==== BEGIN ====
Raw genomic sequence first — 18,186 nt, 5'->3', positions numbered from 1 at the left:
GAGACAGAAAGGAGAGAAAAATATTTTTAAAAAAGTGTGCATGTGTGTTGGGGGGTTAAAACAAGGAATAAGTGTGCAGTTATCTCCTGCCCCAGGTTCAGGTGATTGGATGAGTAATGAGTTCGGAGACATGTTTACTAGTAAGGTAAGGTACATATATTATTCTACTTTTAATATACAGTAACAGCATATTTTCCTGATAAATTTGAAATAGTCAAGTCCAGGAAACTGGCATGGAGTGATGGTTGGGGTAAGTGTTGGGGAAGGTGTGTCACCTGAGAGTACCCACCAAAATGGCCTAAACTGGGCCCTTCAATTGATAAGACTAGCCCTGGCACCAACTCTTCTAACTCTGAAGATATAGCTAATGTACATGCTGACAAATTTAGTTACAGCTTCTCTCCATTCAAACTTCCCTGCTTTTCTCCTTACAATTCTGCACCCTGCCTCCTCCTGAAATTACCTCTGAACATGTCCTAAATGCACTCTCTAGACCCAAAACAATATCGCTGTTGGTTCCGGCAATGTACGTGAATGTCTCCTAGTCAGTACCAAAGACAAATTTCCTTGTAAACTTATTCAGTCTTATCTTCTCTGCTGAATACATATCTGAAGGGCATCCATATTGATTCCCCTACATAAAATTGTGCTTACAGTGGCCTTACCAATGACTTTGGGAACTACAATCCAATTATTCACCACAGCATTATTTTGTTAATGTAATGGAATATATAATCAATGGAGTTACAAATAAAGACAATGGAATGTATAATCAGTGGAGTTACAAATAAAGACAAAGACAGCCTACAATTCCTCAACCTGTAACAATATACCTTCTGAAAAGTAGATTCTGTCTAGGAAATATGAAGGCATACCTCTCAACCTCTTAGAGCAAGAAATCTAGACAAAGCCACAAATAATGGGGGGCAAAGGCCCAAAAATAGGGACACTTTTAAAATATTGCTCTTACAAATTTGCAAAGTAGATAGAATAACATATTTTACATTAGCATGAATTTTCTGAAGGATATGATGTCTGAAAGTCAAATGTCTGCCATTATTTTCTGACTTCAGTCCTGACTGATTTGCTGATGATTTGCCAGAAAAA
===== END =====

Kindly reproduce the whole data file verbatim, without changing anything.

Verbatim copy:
Raw genomic sequence first — 18,186 nt, 5'->3', positions numbered from 1 at the left:
GAGACAGAAAGGAGAGAAAAATATTTTTAAAAAAGTGTGCATGTGTGTTGGGGGGTTAAAACAAGGAATAAGTGTGCAGTTATCTCCTGCCCCAGGTTCAGGTGATTGGATGAGTAATGAGTTCGGAGACATGTTTACTAGTAAGGTAAGGTACATATATTATTCTACTTTTAATATACAGTAACAGCATATTTTCCTGATAAATTTGAAATAGTCAAGTCCAGGAAACTGGCATGGAGTGATGGTTGGGGTAAGTGTTGGGGAAGGTGTGTCACCTGAGAGTACCCACCAAAATGGCCTAAACTGGGCCCTTCAATTGATAAGACTAGCCCTGGCACCAACTCTTCTAACTCTGAAGATATAGCTAATGTACATGCTGACAAATTTAGTTACAGCTTCTCTCCATTCAAACTTCCCTGCTTTTCTCCTTACAATTCTGCACCCTGCCTCCTCCTGAAATTACCTCTGAACATGTCCTAAATGCACTCTCTAGACCCAAAACAATATCGCTGTTGGTTCCGGCAATGTACGTGAATGTCTCCTAGTCAGTACCAAAGACAAATTTCCTTGTAAACTTATTCAGTCTTATCTTCTCTGCTGAATACATATCTGAAGGGCATCCATATTGATTCCCCTACATAAAATTGTGCTTACAGTGGCCTTACCAATGACTTTGGGAACTACAATCCAATTATTCACCACAGCATTATTTTGTTAATGTAATGGAATATATAATCAATGGAGTTACAAATAAAGACAATGGAATGTATAATCAGTGGAGTTACAAATAAAGACAAAGACAGCCTACAATTCCTCAACCTGTAACAATATACCTTCTGAAAAGTAGATTCTGTCTAGGAAATATGAAGGCATACCTCTCAACCTCTTAGAGCAAGAAATCTAGACAAAGCCACAAATAATGGGGGGCAAAGGCCCAAAAATAGGGACACTTTTAAAATATTGCTCTTACAAATTTGCAAAGTAGATAGAATAACATATTTTACATTAGCATGAATTTTCTGAAGGATATGATGTCTGAAAGTCAAATGTCTGCCATTATTTTCTGACTTCAGTCCTGACTGATTTGCTGATGATTTGCCAGAAAAA